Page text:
In the Navy
With only just over a year to go until we open, the detailed design packs for the first batch of galleries have been delivered to us for checking from our fantastic designers Studioarc.
I’m working on the Modernity section that explores some fascinating aspects of 20th century Scotland. In checking the design packs we need to be absolutely sure that everything is located correctly and that we are happy with the layouts to ensure that when we come to install the works of art, everything goes to plan.
Yesterday I met up with Angela Weight, an experienced freelance curator from London (previously Imperial War Museum), who has for the last two years been researching the largest gallery in this suite, War at Sea. This exhibition looks at the lesser-known naval strategies of World War One from the perspective of the paintings of official war artist and Glasgow Boy, Sir John Lavery.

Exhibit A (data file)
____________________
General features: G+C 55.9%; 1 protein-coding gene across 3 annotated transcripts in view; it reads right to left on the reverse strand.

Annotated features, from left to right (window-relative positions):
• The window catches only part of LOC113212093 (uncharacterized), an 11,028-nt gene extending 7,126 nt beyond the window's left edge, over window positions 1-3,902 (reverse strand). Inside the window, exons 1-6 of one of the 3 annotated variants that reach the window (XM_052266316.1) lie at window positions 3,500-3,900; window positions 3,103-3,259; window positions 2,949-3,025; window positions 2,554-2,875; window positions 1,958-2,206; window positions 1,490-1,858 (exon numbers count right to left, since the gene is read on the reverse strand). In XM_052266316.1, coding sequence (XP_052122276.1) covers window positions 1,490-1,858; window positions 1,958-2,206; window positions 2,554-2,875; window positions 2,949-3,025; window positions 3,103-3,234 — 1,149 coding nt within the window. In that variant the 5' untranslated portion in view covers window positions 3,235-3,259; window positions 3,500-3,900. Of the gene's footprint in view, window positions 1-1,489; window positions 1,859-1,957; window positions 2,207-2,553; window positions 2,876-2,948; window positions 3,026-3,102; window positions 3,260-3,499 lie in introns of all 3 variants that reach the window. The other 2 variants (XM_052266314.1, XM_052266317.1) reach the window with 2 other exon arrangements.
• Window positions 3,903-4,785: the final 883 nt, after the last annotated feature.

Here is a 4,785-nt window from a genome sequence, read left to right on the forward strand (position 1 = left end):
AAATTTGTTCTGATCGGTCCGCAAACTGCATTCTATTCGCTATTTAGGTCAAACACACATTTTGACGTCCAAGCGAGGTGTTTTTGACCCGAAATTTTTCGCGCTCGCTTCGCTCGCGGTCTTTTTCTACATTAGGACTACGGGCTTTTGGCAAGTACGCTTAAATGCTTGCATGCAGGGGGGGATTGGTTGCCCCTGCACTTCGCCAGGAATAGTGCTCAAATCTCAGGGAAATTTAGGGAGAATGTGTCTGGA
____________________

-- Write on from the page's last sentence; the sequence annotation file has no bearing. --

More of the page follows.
Lavery’s paintings, all loans from the Imperial War Museum, are incredible and give us a real sense of Scotland’s contributions to the war at a time when it became a largely militarised zone.
They include a fabulous range of subjects such as several dramatic scenes of the British fleet in the Firth of Forth and the gigantic airships at East Fortune. In one of the most striking of these, Lavery’s viewpoint suggests that he must have been on board an airship, leaning right out when he made his sketch. It looks very like an image that might have been taken with a camera, although there is no concrete evidence of this from Lavery.
Part of Angela’s research has been to travel to many of the locations that Lavery visited in order to discover his motivations and his journey. Ill health and injury kept him from going to the Western Front but had it not been for this we would not have this fascinating glimpse of the other side of the war. Despite being ill, Lavery was intrepid and brave in his quest to document what he saw first hand. He even managed to smuggle himself in to the room on board HMS Queen Elizabeth at Rosyth, in order to depict the historic signing of the German surrender on 16th November 1918.
You’ll hear more about Angela’s travels in future blogs, including her trips to Orkney, Scapa Flow and Le Touquet in France. The exhibition also features a section on women’s contributions to the war including some of Lavery’s paintings of Munitions factories and a set of photographs by George P.Lewis.